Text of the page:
Toothpick PhilosophyPosted Friday, October 21, 2011, at 2:31 AM
The Kansas City Zoo
Some people are determined to be like cockle-burrs,if you know what I mean. They stick to your clothes; get caught up in your horse's tails and manes or give your dogs grief.
Trying to remove them takes some careful maneuvering on your part. Why? Because even as you separate them from your clothing, they stick to you! Sometimes they graciously leave a little souvenir in your fingers to remember them by.
Toothpick Philosophy is nothing new. Many people are gifted in wise observations about life. Some of the express it in song, others poetry and in my case, a blog.
I do not claim to be wise and my writing style will never earn me an A from a Creative Writing Instructor. Nor will I win the Nobel Peace Prize or a Pulitzer
Toothpick Philosophy for this week:
Stick a burr under the saddle of a horse and they will buck.
Walk through a patch of them and burrs will stick to your clothes.
Removal of said burrs can mean a secondary injury if you are not careful.
Michael Martin Murphy would call it "Cowboy Logic".
The upside is that for every one of those pesky burrs that you find in your patch of life, there is a some kind of flower growing close by.
Walking the Fence Line may not be your cup of tea. The good news is that in this modern day of technology, everyone can have the tea of their choice.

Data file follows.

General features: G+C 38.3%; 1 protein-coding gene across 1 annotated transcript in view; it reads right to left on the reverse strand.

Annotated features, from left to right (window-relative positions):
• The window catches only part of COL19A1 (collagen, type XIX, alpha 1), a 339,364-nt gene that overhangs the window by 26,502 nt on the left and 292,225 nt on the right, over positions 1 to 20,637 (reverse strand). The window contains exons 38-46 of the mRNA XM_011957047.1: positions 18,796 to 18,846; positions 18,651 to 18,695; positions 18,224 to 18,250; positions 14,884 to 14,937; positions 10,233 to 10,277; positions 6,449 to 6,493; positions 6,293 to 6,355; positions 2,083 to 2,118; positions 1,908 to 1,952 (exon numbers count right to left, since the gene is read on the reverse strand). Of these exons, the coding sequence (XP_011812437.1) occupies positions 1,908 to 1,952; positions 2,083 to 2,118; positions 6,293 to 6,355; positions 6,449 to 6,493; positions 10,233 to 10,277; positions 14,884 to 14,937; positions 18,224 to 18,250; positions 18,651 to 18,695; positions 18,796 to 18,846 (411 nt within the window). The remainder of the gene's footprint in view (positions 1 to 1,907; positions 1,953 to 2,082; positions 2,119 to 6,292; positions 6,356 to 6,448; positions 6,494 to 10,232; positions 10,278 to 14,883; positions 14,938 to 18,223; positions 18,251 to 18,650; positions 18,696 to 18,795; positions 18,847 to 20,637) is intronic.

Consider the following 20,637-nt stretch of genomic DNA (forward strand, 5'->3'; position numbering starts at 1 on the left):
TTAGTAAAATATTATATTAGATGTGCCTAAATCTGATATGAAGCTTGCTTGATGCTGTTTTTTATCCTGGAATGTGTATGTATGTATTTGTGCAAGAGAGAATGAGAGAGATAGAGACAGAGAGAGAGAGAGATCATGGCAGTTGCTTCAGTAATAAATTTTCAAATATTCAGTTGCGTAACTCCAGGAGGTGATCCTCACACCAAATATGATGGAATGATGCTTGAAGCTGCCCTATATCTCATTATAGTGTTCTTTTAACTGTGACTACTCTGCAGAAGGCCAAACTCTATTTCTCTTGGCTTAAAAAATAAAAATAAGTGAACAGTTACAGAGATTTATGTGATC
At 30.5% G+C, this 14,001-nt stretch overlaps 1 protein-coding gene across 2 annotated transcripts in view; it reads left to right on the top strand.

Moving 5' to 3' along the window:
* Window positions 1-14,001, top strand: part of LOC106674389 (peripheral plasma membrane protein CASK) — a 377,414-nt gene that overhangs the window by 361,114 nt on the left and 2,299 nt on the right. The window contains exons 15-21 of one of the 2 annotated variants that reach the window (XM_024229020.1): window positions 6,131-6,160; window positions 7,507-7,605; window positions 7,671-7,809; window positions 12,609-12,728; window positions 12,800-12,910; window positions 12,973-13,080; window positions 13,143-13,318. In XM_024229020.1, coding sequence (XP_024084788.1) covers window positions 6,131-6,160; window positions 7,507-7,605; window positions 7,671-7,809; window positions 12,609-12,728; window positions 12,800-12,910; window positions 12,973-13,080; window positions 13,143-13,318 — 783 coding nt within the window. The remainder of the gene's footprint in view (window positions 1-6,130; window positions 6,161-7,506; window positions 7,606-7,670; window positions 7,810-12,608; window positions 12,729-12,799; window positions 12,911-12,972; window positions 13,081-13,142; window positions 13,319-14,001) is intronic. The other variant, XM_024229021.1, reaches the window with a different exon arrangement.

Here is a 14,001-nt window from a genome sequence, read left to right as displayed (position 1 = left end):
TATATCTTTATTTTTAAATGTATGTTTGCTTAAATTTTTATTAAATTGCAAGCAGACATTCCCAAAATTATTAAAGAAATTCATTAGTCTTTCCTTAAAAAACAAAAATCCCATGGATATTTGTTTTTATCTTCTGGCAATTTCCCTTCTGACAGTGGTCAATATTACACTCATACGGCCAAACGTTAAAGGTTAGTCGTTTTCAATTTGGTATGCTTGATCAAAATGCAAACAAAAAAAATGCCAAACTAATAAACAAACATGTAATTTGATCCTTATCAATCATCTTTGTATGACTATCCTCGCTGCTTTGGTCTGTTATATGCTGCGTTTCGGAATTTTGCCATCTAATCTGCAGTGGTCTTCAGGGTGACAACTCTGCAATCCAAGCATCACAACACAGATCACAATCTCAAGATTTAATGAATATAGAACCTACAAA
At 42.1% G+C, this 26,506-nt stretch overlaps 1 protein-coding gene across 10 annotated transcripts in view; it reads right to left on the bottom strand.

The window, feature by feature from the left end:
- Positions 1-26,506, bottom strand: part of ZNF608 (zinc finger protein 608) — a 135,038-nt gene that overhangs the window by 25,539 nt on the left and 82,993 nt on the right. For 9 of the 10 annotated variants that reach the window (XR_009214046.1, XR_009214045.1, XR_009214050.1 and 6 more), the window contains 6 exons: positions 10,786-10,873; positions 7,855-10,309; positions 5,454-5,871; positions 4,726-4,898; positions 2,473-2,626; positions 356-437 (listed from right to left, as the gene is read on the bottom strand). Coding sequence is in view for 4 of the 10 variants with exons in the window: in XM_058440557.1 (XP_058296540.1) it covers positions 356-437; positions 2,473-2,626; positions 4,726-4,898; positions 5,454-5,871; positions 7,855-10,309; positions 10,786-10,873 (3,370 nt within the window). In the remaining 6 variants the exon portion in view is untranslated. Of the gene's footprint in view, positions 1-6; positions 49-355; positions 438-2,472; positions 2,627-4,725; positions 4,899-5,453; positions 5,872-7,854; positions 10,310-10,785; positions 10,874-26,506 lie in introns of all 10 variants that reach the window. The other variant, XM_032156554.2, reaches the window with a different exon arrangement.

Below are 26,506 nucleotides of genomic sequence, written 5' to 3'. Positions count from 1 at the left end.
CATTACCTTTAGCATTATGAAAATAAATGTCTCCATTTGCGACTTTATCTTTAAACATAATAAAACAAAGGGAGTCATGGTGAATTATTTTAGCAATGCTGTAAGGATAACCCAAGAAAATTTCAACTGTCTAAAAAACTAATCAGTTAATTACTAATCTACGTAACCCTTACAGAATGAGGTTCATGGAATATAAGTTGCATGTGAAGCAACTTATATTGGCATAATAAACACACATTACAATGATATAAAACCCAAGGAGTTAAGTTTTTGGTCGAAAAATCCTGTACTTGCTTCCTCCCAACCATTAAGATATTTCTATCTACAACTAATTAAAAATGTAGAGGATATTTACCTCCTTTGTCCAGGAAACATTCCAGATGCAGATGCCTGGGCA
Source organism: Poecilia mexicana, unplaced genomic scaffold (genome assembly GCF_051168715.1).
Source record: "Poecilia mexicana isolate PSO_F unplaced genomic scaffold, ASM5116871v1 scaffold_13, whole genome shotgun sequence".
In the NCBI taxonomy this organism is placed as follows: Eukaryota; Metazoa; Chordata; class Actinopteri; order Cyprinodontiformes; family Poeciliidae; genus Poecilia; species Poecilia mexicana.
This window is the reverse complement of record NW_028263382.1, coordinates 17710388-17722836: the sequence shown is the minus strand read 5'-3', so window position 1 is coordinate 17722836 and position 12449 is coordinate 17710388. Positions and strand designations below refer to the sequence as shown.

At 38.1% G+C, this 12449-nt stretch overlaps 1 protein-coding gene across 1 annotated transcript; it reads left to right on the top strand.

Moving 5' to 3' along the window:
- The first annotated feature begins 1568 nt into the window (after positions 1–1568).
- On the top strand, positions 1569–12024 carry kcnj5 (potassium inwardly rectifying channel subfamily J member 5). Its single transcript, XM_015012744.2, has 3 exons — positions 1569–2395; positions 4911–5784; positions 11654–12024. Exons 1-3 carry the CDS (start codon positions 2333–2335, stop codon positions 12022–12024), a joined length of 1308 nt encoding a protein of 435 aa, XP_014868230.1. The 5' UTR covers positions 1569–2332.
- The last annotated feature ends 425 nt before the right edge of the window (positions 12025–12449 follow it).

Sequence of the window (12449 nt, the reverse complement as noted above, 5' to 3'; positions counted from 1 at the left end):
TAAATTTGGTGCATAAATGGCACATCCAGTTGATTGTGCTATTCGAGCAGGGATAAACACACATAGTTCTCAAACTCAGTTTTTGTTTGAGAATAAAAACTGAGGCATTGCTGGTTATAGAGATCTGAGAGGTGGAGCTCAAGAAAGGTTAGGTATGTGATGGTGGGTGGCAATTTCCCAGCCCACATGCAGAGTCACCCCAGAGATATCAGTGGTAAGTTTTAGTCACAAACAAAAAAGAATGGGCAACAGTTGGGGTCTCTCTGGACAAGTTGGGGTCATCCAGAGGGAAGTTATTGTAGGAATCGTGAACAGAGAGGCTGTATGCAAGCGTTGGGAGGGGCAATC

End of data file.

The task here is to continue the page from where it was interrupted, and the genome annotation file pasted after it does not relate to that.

Drop by and visit any time, I welcome your company. The water is heating on the stove and I have several teas to offer you. The one thing that I do ask is that you don't break the tea cup upon your departure.
Remember, Walking The Fence Line doesn't mean that we have to be on the same side of the fence. We only need to be willing to walk together until one of us is willing to open the gate.
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Fixing fence is the one of the hardest jobs on a ranch. I no longer live on a ranch, but I do know what hard work is. Fences are everyone's concern, but nowadays,the "hole" is always your neighbor's side not your own. It used to be that you would respect your neighbor and mend the fence together. If their cows got in your field, a simple phone call resolved the problem. You might even saddle up your own horse and help them gather them up. We need more people who are willing to roll their sleeves up and fix the fence regardless of who your neighbor is. There are people in this country who need to be reminded that a fence is like the way you should conduct your life. Your posts should be straight and neat. The wire needs to be stretched tight and your gate might be closed, but can still be easily opened. And most of all, we can all saddle up together and ride the range, it won't matter if you have an Appaloosa, Quarter Horse or Thoroughbred. The cows still have to be gathered, fences have to be fixed, and the range is a wide open space of opportunity for us all.